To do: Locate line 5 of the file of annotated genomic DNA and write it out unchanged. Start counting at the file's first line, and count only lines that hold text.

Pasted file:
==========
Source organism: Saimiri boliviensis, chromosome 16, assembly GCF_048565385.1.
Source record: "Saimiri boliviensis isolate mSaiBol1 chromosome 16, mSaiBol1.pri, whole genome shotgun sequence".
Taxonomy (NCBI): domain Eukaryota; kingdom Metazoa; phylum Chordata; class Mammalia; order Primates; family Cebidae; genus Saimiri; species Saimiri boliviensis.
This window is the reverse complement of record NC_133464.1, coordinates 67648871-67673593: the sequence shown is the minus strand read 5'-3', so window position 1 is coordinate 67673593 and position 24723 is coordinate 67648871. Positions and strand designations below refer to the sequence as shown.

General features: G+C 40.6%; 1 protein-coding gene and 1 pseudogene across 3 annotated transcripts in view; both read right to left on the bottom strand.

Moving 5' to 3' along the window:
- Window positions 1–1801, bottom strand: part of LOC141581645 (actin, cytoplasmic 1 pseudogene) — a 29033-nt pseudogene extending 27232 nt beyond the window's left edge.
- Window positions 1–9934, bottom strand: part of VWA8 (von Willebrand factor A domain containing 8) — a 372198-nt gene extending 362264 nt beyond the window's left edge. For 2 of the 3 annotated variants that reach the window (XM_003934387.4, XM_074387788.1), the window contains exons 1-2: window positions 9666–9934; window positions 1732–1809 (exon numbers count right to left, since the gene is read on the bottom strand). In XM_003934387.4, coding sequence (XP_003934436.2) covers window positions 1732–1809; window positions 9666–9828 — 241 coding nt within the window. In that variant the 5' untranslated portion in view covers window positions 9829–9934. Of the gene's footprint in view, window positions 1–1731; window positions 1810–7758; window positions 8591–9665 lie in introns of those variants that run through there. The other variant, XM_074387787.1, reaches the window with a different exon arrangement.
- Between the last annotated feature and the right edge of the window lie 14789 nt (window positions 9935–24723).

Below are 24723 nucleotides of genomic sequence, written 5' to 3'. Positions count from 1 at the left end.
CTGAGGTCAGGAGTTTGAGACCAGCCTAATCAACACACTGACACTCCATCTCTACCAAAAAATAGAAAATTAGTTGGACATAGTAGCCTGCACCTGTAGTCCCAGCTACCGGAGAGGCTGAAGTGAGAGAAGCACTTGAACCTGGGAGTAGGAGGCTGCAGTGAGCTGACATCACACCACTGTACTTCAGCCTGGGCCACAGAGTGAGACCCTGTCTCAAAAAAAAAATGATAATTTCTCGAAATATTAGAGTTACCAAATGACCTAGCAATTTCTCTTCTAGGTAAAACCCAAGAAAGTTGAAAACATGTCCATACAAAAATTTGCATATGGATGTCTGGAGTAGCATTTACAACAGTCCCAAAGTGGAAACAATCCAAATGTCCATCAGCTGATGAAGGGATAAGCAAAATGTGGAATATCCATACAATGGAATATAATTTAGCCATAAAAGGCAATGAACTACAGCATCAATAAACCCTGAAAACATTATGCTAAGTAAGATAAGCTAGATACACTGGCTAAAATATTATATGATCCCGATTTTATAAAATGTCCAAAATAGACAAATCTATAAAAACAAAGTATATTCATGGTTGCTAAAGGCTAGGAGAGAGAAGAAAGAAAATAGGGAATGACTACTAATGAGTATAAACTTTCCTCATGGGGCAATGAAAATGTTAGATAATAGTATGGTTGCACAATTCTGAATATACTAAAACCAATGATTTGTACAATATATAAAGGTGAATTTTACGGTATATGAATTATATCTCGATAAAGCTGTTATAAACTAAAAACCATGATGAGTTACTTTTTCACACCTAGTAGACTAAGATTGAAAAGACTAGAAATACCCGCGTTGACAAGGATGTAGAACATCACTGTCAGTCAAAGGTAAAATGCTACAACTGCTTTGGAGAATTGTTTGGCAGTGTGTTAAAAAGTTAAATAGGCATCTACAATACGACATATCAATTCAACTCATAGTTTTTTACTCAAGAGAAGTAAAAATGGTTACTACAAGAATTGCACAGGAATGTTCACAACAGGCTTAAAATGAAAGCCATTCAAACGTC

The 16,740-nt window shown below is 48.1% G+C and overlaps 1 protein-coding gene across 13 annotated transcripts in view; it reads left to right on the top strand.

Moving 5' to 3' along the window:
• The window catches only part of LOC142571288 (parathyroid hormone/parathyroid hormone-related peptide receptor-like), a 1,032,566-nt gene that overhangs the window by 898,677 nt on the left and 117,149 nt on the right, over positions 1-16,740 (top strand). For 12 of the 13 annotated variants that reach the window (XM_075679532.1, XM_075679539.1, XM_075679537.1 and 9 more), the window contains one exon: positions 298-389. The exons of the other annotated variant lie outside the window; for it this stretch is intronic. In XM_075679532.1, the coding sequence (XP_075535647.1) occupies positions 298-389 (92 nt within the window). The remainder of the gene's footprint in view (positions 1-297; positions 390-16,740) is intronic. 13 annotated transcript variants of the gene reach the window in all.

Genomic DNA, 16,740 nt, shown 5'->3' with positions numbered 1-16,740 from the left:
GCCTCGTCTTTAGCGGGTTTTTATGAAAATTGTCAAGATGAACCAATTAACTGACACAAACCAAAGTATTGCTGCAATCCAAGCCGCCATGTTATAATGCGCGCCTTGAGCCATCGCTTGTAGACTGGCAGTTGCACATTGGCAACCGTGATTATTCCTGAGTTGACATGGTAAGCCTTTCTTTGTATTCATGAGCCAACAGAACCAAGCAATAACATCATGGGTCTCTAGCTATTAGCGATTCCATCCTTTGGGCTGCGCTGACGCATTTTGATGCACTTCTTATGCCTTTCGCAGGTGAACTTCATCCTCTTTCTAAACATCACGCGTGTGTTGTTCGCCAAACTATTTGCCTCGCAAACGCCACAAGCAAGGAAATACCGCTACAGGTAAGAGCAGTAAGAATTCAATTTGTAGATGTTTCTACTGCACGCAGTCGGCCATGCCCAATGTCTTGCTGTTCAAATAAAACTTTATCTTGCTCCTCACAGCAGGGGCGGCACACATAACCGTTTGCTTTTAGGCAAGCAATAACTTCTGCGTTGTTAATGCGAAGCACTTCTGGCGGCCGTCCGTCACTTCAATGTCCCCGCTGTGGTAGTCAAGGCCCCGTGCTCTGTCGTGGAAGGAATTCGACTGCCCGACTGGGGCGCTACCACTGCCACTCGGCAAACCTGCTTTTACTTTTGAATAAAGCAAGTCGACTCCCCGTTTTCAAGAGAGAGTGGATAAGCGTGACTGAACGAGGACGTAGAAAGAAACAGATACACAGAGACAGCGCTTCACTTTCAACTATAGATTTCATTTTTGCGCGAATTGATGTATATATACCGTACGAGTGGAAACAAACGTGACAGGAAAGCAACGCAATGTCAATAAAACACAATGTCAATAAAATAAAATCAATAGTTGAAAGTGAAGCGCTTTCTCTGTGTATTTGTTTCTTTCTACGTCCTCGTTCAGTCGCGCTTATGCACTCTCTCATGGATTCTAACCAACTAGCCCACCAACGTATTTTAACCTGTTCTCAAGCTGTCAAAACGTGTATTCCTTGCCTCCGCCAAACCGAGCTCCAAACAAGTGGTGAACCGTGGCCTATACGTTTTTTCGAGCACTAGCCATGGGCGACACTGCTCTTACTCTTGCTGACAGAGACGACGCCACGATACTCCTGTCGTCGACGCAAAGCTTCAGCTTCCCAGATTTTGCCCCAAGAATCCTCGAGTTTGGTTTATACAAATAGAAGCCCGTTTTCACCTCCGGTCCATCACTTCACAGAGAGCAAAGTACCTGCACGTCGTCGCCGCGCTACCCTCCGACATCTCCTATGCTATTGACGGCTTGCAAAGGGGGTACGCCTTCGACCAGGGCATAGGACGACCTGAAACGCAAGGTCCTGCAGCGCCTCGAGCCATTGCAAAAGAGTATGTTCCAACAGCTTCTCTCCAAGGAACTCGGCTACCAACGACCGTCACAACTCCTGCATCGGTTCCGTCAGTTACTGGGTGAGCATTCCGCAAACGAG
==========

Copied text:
General features: G+C 40.6%; 1 protein-coding gene and 1 pseudogene across 3 annotated transcripts in view; both read right to left on the bottom strand.